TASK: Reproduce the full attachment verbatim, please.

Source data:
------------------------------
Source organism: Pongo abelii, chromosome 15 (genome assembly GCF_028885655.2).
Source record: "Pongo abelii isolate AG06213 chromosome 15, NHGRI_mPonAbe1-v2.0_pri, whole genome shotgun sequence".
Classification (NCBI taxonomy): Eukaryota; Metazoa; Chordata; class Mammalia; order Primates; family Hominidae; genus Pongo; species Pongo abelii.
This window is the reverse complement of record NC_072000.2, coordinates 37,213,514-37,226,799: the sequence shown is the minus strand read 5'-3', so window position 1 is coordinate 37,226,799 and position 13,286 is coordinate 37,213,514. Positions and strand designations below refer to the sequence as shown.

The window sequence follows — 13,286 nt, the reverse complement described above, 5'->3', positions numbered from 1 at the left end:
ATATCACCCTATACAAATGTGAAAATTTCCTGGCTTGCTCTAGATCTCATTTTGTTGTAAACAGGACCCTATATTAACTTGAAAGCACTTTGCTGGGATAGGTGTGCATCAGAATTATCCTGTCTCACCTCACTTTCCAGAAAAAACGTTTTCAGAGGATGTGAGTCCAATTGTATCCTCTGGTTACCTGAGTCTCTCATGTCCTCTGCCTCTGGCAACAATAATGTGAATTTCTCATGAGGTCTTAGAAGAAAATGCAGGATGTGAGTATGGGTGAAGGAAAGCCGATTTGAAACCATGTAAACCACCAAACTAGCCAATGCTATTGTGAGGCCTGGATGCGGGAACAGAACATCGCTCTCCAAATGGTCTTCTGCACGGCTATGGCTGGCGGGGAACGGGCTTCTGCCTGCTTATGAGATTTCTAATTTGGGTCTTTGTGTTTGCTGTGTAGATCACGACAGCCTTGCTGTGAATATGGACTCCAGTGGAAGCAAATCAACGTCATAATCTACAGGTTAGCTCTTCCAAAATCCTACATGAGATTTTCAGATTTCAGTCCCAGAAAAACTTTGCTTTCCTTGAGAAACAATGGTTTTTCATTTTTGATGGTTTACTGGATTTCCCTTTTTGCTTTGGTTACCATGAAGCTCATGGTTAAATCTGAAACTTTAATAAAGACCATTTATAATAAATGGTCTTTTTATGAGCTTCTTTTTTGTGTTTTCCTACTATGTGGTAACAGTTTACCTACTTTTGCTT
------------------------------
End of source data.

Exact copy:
Source organism: Pongo abelii, chromosome 15 (genome assembly GCF_028885655.2).
Source record: "Pongo abelii isolate AG06213 chromosome 15, NHGRI_mPonAbe1-v2.0_pri, whole genome shotgun sequence".
Classification (NCBI taxonomy): Eukaryota; Metazoa; Chordata; class Mammalia; order Primates; family Hominidae; genus Pongo; species Pongo abelii.
This window is the reverse complement of record NC_072000.2, coordinates 37,213,514-37,226,799: the sequence shown is the minus strand read 5'-3', so window position 1 is coordinate 37,226,799 and position 13,286 is coordinate 37,213,514. Positions and strand designations below refer to the sequence as shown.

The window sequence follows — 13,286 nt, the reverse complement described above, 5'->3', positions numbered from 1 at the left end:
ATATCACCCTATACAAATGTGAAAATTTCCTGGCTTGCTCTAGATCTCATTTTGTTGTAAACAGGACCCTATATTAACTTGAAAGCACTTTGCTGGGATAGGTGTGCATCAGAATTATCCTGTCTCACCTCACTTTCCAGAAAAAACGTTTTCAGAGGATGTGAGTCCAATTGTATCCTCTGGTTACCTGAGTCTCTCATGTCCTCTGCCTCTGGCAACAATAATGTGAATTTCTCATGAGGTCTTAGAAGAAAATGCAGGATGTGAGTATGGGTGAAGGAAAGCCGATTTGAAACCATGTAAACCACCAAACTAGCCAATGCTATTGTGAGGCCTGGATGCGGGAACAGAACATCGCTCTCCAAATGGTCTTCTGCACGGCTATGGCTGGCGGGGAACGGGCTTCTGCCTGCTTATGAGATTTCTAATTTGGGTCTTTGTGTTTGCTGTGTAGATCACGACAGCCTTGCTGTGAATATGGACTCCAGTGGAAGCAAATCAACGTCATAATCTACAGGTTAGCTCTTCCAAAATCCTACATGAGATTTTCAGATTTCAGTCCCAGAAAAACTTTGCTTTCCTTGAGAAACAATGGTTTTTCATTTTTGATGGTTTACTGGATTTCCCTTTTTGCTTTGGTTACCATGAAGCTCATGGTTAAATCTGAAACTTTAATAAAGACCATTTATAATAAATGGTCTTTTTATGAGCTTCTTTTTTGTGTTTTCCTACTATGTGGTAACAGTTTACCTACTTTTGCTT